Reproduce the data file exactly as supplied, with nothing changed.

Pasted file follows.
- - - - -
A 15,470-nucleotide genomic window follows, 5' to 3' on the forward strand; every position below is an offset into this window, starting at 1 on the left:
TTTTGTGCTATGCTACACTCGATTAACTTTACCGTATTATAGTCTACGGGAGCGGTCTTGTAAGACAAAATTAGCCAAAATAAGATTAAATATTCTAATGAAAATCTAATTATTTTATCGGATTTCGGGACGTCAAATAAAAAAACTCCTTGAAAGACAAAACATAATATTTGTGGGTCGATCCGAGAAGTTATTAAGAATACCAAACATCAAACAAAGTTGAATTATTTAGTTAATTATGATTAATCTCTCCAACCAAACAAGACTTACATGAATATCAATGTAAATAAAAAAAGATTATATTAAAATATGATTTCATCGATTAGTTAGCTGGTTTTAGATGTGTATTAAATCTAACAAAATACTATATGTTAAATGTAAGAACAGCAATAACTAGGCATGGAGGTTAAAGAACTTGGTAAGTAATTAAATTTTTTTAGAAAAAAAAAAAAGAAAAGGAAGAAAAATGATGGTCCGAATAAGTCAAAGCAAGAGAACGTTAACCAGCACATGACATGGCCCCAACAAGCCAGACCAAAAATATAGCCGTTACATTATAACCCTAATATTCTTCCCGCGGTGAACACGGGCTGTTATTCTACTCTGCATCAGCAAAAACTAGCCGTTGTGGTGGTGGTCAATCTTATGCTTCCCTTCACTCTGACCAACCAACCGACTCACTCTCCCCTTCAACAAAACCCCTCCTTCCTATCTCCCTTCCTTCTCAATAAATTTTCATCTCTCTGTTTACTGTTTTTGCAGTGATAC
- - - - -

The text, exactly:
A 15,470-nucleotide genomic window follows, 5' to 3' on the forward strand; every position below is an offset into this window, starting at 1 on the left:
TTTTGTGCTATGCTACACTCGATTAACTTTACCGTATTATAGTCTACGGGAGCGGTCTTGTAAGACAAAATTAGCCAAAATAAGATTAAATATTCTAATGAAAATCTAATTATTTTATCGGATTTCGGGACGTCAAATAAAAAAACTCCTTGAAAGACAAAACATAATATTTGTGGGTCGATCCGAGAAGTTATTAAGAATACCAAACATCAAACAAAGTTGAATTATTTAGTTAATTATGATTAATCTCTCCAACCAAACAAGACTTACATGAATATCAATGTAAATAAAAAAAGATTATATTAAAATATGATTTCATCGATTAGTTAGCTGGTTTTAGATGTGTATTAAATCTAACAAAATACTATATGTTAAATGTAAGAACAGCAATAACTAGGCATGGAGGTTAAAGAACTTGGTAAGTAATTAAATTTTTTTAGAAAAAAAAAAAAGAAAAGGAAGAAAAATGATGGTCCGAATAAGTCAAAGCAAGAGAACGTTAACCAGCACATGACATGGCCCCAACAAGCCAGACCAAAAATATAGCCGTTACATTATAACCCTAATATTCTTCCCGCGGTGAACACGGGCTGTTATTCTACTCTGCATCAGCAAAAACTAGCCGTTGTGGTGGTGGTCAATCTTATGCTTCCCTTCACTCTGACCAACCAACCGACTCACTCTCCCCTTCAACAAAACCCCTCCTTCCTATCTCCCTTCCTTCTCAATAAATTTTCATCTCTCTGTTTACTGTTTTTGCAGTGATAC